It looks like you're using an Ad Blocker.

Please white-list or disable AboveTopSecret.com in your ad-blocking tool.

Thank you.

 

Some features of ATS will be disabled while you continue to use an ad-blocker.

 

States inspired by Arizona illegal-immigration law face tough fiscal realities

page: 1
2

log in

join
share:

posted on Jan, 30 2011 @ 02:10 AM
link   

States inspired by Arizona illegal-immigration law face tough fiscal realities


www.washingtonpost.com

In the nine months since the Arizona measure was signed into law, a number of similar bills have stalled or died or are being reworked. Some have faced resistance from law enforcement officials who question how states or communities could afford the added cost of enforcing the laws.

But Krikorian also said that the Arizona bill has "done what it was supposed to do" by creating a national discussion on immigration reform in the absence of federal legislation.
(visit the link for the full news article)




posted on Jan, 30 2011 @ 02:10 AM
link   
Wasn't economics the reason for Arizona to enact those laws in the first place? Arizona voters were complaining about illegal immigrants straining their State's budget by paying out for social and family welfare programs, increased costs for additional law enforcement, and paying for medical expenses for the illegals. It seemed the question and concern was, "How can we afford not to have these laws?" Or was the motive based more on ethnic and racial biases?

Finding and rounding up illegal immigrants is bound to be a greater job than most of the voters had realized. The illegals come not only from Latin-American countries to the south but there are a great number of illegal and undocumented Canadian and European immigrants as well, and that is before taking into account the many from Asian and African countries. They are from all parts of the world. To go after Latinos alone would be racial profiling.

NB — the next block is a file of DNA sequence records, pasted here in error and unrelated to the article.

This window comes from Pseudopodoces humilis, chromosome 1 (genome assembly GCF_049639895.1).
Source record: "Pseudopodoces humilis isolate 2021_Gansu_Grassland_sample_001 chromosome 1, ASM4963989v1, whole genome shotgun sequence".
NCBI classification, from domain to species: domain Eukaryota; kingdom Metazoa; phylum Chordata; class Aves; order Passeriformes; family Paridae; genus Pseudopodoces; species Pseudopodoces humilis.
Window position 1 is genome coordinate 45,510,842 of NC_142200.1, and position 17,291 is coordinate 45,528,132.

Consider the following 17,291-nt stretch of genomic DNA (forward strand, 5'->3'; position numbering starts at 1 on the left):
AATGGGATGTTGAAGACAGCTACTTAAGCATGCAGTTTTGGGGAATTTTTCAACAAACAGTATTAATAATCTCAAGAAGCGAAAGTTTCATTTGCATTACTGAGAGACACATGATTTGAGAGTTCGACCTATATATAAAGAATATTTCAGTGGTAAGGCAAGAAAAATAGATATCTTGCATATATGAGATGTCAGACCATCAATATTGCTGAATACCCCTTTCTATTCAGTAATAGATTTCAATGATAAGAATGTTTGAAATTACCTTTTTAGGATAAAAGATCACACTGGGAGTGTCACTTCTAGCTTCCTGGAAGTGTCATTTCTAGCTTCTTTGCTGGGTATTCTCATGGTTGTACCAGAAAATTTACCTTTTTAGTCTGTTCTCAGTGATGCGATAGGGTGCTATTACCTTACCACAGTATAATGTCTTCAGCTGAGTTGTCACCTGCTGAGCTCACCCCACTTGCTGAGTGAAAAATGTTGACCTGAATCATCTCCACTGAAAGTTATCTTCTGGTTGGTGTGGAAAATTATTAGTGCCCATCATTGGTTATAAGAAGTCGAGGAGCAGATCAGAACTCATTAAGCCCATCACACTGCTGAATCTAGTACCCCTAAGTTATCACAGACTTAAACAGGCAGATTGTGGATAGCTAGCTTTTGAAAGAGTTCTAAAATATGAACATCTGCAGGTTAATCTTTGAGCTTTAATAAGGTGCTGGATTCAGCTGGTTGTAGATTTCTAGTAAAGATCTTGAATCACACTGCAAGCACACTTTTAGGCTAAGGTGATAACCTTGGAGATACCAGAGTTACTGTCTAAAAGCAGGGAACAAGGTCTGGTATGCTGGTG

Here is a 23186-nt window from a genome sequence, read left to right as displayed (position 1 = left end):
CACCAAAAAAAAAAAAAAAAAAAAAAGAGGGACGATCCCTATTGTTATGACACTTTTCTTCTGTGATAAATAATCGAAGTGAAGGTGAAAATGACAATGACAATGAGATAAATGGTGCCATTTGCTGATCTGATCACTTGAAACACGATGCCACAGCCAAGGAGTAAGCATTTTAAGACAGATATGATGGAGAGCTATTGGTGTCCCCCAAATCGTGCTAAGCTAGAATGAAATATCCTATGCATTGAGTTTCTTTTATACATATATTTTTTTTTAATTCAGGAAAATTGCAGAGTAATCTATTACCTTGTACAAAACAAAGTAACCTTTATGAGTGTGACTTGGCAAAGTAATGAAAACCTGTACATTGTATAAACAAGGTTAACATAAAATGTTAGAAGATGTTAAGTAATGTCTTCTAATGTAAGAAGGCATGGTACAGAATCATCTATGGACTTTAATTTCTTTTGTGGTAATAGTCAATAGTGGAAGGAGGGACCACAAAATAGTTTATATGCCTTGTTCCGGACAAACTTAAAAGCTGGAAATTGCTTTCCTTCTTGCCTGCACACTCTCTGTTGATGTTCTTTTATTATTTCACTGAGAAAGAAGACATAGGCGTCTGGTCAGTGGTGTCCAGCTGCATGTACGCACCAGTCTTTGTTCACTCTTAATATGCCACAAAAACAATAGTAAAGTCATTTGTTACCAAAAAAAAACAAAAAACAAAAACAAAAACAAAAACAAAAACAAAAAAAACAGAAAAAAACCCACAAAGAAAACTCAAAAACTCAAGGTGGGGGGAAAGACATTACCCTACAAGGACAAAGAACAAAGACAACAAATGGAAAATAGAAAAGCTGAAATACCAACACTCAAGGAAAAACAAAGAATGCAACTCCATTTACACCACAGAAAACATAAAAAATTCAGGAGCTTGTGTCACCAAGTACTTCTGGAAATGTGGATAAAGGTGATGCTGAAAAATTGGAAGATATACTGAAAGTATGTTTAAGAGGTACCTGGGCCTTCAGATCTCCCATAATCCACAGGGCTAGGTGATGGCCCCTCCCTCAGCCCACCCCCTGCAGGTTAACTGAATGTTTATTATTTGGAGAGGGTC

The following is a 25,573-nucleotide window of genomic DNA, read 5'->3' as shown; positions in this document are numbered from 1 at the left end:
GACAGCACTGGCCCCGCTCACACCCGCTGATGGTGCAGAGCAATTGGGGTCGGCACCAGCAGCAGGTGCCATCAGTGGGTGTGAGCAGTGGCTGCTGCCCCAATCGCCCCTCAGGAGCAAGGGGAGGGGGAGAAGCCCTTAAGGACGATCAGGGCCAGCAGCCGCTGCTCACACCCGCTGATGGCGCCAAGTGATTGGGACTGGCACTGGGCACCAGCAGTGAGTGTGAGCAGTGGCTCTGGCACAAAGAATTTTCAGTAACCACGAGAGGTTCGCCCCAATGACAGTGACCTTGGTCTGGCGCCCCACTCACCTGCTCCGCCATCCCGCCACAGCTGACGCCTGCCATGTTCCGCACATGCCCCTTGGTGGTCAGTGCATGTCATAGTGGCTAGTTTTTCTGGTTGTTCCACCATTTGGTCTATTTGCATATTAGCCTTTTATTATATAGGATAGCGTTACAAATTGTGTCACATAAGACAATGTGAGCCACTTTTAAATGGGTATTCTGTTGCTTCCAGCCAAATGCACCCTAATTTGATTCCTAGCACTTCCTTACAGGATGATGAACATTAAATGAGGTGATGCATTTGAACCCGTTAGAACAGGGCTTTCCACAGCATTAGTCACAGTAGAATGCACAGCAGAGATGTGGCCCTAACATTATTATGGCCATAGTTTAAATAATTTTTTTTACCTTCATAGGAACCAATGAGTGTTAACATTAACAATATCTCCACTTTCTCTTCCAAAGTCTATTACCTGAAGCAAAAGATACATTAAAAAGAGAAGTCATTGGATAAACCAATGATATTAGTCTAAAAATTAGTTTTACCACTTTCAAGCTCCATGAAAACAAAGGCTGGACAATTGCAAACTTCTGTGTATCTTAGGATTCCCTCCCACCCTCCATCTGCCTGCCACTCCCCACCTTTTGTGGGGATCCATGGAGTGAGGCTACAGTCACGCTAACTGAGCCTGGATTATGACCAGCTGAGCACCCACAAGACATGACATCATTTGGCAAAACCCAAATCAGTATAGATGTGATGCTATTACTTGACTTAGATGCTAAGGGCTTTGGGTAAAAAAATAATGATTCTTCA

If the interest is truely a concern about the expense of over-extended social aid programs and medical costs then that is rightly where should be the first line of defense over that kind of mis-use, requiring proof of legal residency or visitation before those benefits are given. And for medical aid the same applied but should be given to those in need and requesting assistance, then if proven to be in the US unlawfully the appropriate steps should then be taken by immigrations authorities.

Outside of requiring a national ID for US citizens and legal residents then measures taken by law enforcement officers at street level would be ineffective and a fence along the southern border a waste of resources. Appropriate measures need to be in place where the economic concerns enter into the equation. That is, unless the true motives for passing such legislation have an entirely different agenda.



www.washingtonpost.com
(visit the link for the full news article)


edit on 30-1-2011 by Erongaricuaro because: (no reason given)



new topics
 
2

log in

join